(by state)Alabama Confederate Soldiers Home a.k.a. Jefferson Manly Falkner Soldiers' Home, Mountain Creek, Alabama
Tuskegee Home a.k.a. Veterans Administration Hospital and Nursing Home, Tuskegee, Alabama
Arkansas Confederate Soldiers' Home, Sweet Home, Arkansas
Los Angeles Disabled Veterans Home a.k.a. Pacific Branch National Military Home, Sawtelle, Los Angeles, California
Veterans Home of California Yountville, Yountville, California
Colorado State Soldiers and Sailors Home, Homelake, Colorado
Fitch's Home for Soldiers and Their Orphans, Darien, Connecticut
United States Soldiers' Home a.k.a. Armed Forces Retirement Home, Washington, D.C.
Florida Old Confederate Soldiers and Sailors Home, Jacksonville, Florida
St. Petersburg [National] Home (Bay Pines), St. Petersburg, Florida
Confederate Soldiers' Home a.k.a. Georgia Soldiers' Home, Atlanta, Georgia
Idaho State Soldiers Home, Boise, Idaho
Soldiers' Home, Chicago, Illinois
Danville Branch National Military Home, Danville, Illinois
Logan Home a.k.a. Maywood Home for Soldiers' Widows, Maywood, Illinois
Illinois Soldiers and Sailors Home a.k.a. Illinois Veterans Home, Quincy, Illinois
Soldiers' Widows' Home, Wilmington, Illinois
Marion Branch National Military Home, Marion, Indiana
Indiana State Soldiers Home, West Lafayette, Indiana
Iowa Veterans Home, Marshalltown, Iowa
Kansas Soldiers' Home, Fort Dodge, Kansas
Kansas State Soldiers' Home a.k.a. Western Branch National Military Home, Leavenworth, Kansas
Confederate Soldiers' Home and Widows' and Orphans' Asylum, Georgetown, Kentucky
Kentucky Confederate Soldiers' Home, Pewee Valley, Kentucky
Soldiers' Home at Harrodsburg, Kentucky
Soldiers' Home of Louisiana a.k.a. Camp Nicholls Soldier's Home, New Orleans, Louisiana
Eastern Branch National Military Home, Togus, Maine
Maryland Line Confederate Soldiers' Home, Pikesville, Maryland
Discharged Soldiers' Home, Boston, Massachusetts
Soldiers' Home, Chelsea, Massachusetts
Grand Rapids Home for Veterans, Grand Rapids, Michigan
Minnesota Veterans Home, Minneapolis, Minnesota
Beauvoir Confederate Soldiers' Home a.k.a. Jefferson Davis Beauvoir Memorial Soldiers' Home, Biloxi, Mississippi
Biloxi Home [National Home] a.k.a. VA Medical Center, Biloxi, Mississippi
Missouri Confederate Home, Higginsville, Missouri
Missouri State Federal Soldiers' Home, St. James, Missouri
Montana State Soldiers' Home, Columbia Falls, Montana
Soldiers and Sailors' Home, Grand Island, Nebraska
Soldiers and Sailors' Home, Milford, Nebraska
New Hampshire Soldiers' Home, Tilton, New Hampshire
Home for Disabled Soldiers, Kearny, New Jersey
Veterans Memorial Home, Menlo Park, New Jersey
Home for Disabled Soldiers, Newark, New Jersey
Veterans Memorial Home, Vineland, New Jersey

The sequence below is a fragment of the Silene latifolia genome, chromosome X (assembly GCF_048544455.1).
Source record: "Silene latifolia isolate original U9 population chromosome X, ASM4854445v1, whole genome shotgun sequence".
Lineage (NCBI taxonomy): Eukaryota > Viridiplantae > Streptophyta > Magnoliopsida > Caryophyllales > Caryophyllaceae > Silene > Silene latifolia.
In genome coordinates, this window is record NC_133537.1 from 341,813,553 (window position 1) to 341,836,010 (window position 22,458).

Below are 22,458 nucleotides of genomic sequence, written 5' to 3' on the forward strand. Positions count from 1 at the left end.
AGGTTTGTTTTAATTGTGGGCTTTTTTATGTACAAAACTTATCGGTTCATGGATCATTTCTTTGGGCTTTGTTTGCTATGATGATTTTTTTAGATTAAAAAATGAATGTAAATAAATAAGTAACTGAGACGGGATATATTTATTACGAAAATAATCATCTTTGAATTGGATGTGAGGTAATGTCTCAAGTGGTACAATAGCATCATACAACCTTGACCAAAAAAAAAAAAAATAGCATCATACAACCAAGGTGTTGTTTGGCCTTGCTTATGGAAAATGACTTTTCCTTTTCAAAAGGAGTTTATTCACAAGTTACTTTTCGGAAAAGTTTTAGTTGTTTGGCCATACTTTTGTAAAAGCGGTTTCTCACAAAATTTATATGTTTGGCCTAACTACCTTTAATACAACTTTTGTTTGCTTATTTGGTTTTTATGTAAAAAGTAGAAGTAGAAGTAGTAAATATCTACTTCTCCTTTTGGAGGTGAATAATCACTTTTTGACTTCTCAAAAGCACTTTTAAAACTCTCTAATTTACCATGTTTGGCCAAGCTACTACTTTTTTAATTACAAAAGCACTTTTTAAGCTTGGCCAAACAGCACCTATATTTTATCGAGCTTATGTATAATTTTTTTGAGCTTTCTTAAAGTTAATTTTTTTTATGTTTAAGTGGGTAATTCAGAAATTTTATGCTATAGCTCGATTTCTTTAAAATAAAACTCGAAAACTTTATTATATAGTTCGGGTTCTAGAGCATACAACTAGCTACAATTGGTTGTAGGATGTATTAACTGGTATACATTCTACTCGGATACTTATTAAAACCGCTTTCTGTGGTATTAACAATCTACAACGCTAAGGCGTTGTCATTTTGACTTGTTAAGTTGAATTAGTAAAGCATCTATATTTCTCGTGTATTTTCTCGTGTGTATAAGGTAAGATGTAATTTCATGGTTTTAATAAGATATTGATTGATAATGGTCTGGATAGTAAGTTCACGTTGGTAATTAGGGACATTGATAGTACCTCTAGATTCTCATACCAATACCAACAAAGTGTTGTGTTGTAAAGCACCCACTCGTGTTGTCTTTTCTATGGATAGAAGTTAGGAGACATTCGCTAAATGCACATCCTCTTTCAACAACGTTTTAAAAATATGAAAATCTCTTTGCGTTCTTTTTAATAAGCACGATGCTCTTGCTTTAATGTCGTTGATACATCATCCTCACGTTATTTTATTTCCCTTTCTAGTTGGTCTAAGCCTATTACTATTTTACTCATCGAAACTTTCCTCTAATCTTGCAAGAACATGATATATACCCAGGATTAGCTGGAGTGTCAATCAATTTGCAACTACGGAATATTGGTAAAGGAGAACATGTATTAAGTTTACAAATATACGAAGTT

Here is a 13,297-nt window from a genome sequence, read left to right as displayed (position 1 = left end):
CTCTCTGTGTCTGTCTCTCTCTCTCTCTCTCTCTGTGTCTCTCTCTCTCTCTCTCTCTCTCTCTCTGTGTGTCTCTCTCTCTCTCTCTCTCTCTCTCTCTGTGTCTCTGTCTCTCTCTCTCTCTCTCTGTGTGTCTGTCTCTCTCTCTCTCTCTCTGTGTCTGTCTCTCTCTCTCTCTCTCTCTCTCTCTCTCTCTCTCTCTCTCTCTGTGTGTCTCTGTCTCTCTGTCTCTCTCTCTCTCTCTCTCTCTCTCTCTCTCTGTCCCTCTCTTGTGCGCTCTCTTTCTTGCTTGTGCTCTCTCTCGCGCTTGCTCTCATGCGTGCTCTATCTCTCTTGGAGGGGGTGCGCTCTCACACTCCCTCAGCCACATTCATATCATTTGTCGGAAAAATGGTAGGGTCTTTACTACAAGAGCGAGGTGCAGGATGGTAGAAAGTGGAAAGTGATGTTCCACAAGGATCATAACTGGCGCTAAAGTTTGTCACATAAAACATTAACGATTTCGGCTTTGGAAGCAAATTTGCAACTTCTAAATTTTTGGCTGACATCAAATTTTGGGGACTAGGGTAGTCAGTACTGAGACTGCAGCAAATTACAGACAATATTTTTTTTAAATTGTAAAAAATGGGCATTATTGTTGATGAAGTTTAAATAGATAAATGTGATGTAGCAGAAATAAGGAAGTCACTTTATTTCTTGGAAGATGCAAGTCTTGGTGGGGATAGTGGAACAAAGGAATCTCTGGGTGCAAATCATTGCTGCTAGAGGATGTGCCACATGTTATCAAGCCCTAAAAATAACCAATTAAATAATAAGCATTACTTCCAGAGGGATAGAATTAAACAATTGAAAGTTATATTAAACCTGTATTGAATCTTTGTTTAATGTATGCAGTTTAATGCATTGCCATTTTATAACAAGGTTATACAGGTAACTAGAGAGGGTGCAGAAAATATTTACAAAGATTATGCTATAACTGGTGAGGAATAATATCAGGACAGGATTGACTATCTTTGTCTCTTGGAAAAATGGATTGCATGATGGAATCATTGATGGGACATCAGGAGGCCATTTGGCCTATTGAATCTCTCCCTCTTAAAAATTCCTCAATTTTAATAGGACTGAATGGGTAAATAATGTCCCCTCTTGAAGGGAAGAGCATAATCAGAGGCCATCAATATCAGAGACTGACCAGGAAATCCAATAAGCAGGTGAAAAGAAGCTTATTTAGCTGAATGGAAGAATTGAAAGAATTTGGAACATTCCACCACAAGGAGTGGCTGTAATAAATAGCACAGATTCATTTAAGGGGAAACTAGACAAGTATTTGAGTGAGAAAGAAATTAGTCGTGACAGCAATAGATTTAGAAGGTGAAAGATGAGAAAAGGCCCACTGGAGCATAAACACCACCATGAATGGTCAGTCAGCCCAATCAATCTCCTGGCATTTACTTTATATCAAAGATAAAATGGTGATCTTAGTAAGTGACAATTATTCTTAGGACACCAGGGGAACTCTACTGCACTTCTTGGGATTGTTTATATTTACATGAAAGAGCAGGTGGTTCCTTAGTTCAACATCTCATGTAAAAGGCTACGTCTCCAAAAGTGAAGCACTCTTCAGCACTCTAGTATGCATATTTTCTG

New York State Soldiers' and Sailors' Home a.k.a. Bath Branch National Military Home, Bath, New York
State Women's Relief Corps Home a.k.a. New York State Veterans Home, Oxford, New York
Confederate Woman's Home, Fayetteville, North Carolina
North Carolina Soldiers' Home, Raleigh, North Carolina
Soldiers Home, Lisbon, North Dakota
Central Branch National Soldiers' Home, Dayton, Ohio
Soldiers' Home, Sandusky, Ohio
Oklahoma Confederate Home a.k.a. Oklahoma Veterans Center, Ardmore, Oklahoma
Oklahoma Union Soldiers' Home, Oklahoma City, Oklahoma
Oregon State Soldiers' Home a.k.a. Roseburg Branch National Military Home, Roseburg, Oregon
Soldiers' and Sailors' Home, Erie, Pennsylvania
Cooper Shop Soldiers' Home, Philadelphia, Pennsylvania
Soldiers' Home of Philadelphia, Philadelphia, Pennsylvania
United States Naval Home, Philadelphia, Pennsylvania
Rhode Island Soldiers' Home, Bristol, Rhode Island
Confederate Home for Soldiers and Sailors a.k.a. South Carolina Confederate Infirmary, Columbia, South Carolina
Battle Mountain Sanitarium National Military Home, Hot Springs, South Dakota
South Dakota State Soldiers' Home a.k.a. Michael J. Fitzmaurice Veterans Home, Hot Springs, South Dakota
Mountain Branch National Military Home, Johnson City, Tennessee
Confederate Soldiers' Home a.k.a. Tennessee Soldiers' Home, Hermitage (Nashville), Tennessee
Texas Confederate Home for Men, Austin, Texas
Texas Confederate Woman's Home, north of Austin, Texas
Vermont Soldiers' Home, Bennington, Vermont
Southern Branch National Military Home, Hampton, Virginia
Virginia Confederate Soldiers' Home a.k.a. Lee Camp Soldiers' Home, Richmond, Virginia
Washington State Soldiers' Home, and Washington State Soldiers' Colony, Orting, Washington
Washington Veterans' Home, Retsil, Washington
Grand Army Home, a.k.a. Wisconsin Veterans' Home, King, Waupaca County, Wisconsin
Milwaukee Soldiers Home, in the 90 acres (36 ha) Milwaukee Soldiers Home National Historic Landmark District—Northwestern Branch, National Home for Disabled Volunteer Soldiers Historic District, on the 400 acres (160 ha) Clement J. Zablocki VA Medical Center grounds in Milwaukee, Wisconsin. The most intact Soldiers Home in the country and the only one with the majority of its surrounding recuperative village remaining.
Wyoming State Home for Soldiers and Sailors, Cheyenne, Wyoming (1895–1903), It was relocated to Buffalo, Wyoming in 1903, where it continues to serve in the present day.